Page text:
Last year, the federal government announced that it was backing out of a deal it’s made with immigrant recruits for over a decade: put your body on the line for the American military and we’ll expedite you through the the citizenship process. Now, a new report from the Associated Press says that some of these recruits are already being discharged, and not being given much of a real reason why.
The AP was unable to quantify how many men and women who enlisted through the special recruitment program have been booted from the Army, but immigration attorneys say they know of more than 40 who have been discharged or whose status has become questionable, jeopardizing their futures.
Some of the service members say they were not told why they were being discharged. Others who pressed for answers said the Army informed them they’d been labeled as security risks because they have relatives abroad or because the Defense Department had not completed background checks on them.
This is what one Pakistani-born soldier told the AP about his experience (emphasis mine):
The Pakistani service member who spoke to the AP said he learned in a phone call a few weeks ago that his military career was over.
“There were so many tears in my eyes that my hands couldn’t move fast enough to wipe them away,” he said. “I was devastated, because I love the U.S. and was so honored to be able to serve this great country.”
He asked that his name be withheld because he fears he might be forced to return to Pakistan, where he could face danger as a former U.S. Army enlistee.
Portions of the 22-year-old’s military file reviewed by the AP said he was so deeply loyal to the U.S. that his relationships with his family and fiancee in Pakistan would not make him a security threat. Nonetheless, the documents show the Army cited those foreign ties as a concern.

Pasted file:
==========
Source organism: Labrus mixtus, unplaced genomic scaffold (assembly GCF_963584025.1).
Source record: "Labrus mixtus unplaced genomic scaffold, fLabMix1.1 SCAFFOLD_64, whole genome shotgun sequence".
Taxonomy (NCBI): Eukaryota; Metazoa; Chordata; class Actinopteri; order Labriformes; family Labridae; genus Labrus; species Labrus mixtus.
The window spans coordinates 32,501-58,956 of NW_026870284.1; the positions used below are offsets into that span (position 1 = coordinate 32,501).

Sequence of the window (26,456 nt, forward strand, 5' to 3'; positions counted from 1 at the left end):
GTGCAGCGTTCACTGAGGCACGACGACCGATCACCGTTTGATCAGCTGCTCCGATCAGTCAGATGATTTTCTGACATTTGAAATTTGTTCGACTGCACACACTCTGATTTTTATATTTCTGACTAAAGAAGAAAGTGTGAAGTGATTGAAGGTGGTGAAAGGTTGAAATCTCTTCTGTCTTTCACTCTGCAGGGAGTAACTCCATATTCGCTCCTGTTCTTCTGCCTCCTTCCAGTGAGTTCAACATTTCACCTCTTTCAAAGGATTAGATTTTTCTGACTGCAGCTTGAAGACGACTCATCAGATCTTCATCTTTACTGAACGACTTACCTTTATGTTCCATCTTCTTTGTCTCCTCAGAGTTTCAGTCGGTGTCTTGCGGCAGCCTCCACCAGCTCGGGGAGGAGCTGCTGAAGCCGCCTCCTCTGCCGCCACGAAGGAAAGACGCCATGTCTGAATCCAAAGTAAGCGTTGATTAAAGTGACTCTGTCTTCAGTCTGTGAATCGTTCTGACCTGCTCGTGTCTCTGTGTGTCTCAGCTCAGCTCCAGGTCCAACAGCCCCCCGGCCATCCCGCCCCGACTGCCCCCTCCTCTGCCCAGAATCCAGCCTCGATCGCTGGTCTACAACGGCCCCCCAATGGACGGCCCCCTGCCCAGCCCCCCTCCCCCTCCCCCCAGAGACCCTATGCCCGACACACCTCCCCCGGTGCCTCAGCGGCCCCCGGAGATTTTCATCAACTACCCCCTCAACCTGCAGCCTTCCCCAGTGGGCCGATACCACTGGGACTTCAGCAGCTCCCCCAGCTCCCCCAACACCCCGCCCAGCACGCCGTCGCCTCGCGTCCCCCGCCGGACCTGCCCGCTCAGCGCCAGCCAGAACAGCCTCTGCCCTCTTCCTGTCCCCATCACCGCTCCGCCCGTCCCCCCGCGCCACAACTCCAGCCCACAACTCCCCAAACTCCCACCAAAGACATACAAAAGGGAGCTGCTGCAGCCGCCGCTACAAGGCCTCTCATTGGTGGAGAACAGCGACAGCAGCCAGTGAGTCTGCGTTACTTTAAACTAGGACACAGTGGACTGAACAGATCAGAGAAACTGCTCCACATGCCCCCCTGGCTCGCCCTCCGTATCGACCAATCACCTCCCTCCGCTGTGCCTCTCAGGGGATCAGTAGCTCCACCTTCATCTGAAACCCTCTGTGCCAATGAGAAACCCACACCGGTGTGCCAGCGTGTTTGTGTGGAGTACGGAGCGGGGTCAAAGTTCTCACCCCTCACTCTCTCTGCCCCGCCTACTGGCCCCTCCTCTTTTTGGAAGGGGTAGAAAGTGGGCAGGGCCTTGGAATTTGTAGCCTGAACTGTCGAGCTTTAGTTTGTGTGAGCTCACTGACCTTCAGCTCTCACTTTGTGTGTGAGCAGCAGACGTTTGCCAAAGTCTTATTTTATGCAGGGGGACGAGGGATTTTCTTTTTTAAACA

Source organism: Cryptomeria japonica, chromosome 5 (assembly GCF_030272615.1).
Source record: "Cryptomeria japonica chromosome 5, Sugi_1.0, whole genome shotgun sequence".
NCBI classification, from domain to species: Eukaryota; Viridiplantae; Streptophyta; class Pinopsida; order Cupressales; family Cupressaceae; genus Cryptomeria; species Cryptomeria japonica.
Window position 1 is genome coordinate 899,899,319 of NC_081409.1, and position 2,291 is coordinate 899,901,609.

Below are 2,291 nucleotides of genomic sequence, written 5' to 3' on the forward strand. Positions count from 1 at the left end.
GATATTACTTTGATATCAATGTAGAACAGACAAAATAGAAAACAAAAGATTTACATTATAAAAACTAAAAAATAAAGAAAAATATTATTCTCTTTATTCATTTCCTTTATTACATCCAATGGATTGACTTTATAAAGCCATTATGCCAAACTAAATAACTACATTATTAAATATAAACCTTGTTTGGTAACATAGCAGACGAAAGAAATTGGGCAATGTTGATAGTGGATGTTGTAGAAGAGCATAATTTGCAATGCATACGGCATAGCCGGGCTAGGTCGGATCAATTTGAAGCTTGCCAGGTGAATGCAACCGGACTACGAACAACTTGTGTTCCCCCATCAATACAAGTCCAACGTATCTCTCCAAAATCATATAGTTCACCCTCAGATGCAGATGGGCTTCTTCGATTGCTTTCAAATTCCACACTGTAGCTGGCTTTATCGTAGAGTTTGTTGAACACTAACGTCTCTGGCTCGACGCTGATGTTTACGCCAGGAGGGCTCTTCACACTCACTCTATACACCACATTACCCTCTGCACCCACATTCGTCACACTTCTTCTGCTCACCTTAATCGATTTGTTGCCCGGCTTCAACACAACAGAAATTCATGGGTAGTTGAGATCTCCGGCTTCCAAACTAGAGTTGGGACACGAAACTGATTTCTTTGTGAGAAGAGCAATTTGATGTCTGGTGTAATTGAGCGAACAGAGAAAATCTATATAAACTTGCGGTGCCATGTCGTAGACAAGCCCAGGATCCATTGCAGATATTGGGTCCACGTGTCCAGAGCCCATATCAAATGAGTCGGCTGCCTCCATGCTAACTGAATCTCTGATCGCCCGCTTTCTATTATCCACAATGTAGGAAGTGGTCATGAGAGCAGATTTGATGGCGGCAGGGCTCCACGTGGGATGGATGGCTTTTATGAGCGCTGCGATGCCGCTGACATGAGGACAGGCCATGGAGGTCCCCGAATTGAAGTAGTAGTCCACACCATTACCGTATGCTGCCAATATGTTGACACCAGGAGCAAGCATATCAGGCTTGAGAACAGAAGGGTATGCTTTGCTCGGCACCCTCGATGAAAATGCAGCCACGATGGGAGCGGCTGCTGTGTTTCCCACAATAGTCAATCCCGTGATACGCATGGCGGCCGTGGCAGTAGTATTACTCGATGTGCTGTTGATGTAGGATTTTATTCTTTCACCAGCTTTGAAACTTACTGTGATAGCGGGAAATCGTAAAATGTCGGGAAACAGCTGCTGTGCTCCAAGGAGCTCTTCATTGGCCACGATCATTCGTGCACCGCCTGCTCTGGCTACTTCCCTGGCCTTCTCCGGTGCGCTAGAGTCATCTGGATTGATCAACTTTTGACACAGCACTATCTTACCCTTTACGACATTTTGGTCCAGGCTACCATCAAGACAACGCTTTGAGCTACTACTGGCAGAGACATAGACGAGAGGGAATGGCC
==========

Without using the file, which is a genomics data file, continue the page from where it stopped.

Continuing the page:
“It’s terrible because I put my life in the line for this country,” an Iranian citizen who was also discharged in recent weeks told the AP. “But I feel like I’m being treated like trash. If I am not eligible to become a U.S. citizen, I am really scared to return to my country.”
It’s extremely fucked up to begin with that the government was coaxing immigrants into the military by dangling a fast track through the extremely expensive and arduous naturalization process in front of them. As with the transgender military ban, however, discharging immigrant soldiers for no reason—from one of the only institutions remaining which Americans have any sort of confidence in, depressingly—is just another way for the Trump administration to alienate groups they view as undesirable from the general public.
The Pentagon told the AP that it was unable to comment on the report because of pending litigation. It was likely referring to lawsuits such as the one from Lucas Calixto, a Brazilian-born, Massachusetts-residing Army reservist who sued the Department of the Army last week.
According to the lawsuit, Calixto signed an eight-year enlistment contract in February 2016. In March 2017, the lawsuit says, he submitted an application for naturalization. On June 13, however, he says he was abruptly discharged, with no reason given.
“It was my dream to serve in the military,” Calixto told the AP. “Since this country has been so good to me, I thought it was the least I could do to give back to my adopted country and serve in the United States military.
“Now the great feeling I had when I enlisted is going down the drain,” Calixto added. “I don’t understand why this is happening.”
You can read Calixto’s complaint below.